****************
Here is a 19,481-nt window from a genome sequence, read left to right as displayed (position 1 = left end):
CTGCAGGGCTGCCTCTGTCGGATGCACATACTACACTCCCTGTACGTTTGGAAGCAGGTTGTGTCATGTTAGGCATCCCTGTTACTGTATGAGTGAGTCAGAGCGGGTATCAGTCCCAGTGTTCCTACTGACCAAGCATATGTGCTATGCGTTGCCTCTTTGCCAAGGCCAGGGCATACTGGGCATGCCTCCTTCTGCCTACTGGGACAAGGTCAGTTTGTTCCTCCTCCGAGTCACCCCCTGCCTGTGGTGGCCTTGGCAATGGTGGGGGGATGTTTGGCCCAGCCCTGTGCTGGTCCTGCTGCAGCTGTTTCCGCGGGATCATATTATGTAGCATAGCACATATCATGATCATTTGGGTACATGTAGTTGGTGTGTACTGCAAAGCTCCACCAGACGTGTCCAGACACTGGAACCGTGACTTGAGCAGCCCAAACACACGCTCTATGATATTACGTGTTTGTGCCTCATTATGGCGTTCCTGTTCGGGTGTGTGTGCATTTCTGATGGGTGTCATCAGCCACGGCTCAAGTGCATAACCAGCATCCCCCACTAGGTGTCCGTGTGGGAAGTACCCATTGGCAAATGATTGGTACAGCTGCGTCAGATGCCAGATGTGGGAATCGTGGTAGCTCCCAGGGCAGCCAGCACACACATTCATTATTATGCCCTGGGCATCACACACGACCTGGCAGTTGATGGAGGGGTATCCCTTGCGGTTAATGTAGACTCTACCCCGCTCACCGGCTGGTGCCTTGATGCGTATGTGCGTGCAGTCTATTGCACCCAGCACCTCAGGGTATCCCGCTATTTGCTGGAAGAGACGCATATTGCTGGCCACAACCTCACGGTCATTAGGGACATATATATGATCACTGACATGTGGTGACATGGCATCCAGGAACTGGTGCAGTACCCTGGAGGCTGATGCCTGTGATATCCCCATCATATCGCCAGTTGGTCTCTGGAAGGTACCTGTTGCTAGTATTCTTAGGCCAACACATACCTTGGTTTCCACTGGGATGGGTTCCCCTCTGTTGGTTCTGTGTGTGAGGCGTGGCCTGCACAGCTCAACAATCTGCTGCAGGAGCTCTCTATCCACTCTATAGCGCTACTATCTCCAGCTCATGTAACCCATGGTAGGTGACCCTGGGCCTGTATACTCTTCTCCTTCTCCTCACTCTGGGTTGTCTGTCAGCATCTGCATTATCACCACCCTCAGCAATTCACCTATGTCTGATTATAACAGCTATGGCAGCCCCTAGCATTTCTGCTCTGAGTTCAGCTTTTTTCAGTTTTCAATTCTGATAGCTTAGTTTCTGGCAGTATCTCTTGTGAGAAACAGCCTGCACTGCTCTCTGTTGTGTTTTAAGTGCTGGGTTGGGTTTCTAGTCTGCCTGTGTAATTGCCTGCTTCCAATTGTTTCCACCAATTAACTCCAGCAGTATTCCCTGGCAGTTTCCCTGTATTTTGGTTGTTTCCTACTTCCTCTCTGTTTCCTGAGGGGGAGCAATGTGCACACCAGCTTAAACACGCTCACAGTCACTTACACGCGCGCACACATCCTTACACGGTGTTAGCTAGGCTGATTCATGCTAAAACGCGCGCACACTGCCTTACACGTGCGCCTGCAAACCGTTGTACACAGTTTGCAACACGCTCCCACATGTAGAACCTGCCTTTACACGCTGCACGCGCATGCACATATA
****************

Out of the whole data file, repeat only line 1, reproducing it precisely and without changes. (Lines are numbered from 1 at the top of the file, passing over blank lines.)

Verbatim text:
Here is a 19,481-nt window from a genome sequence, read left to right as displayed (position 1 = left end):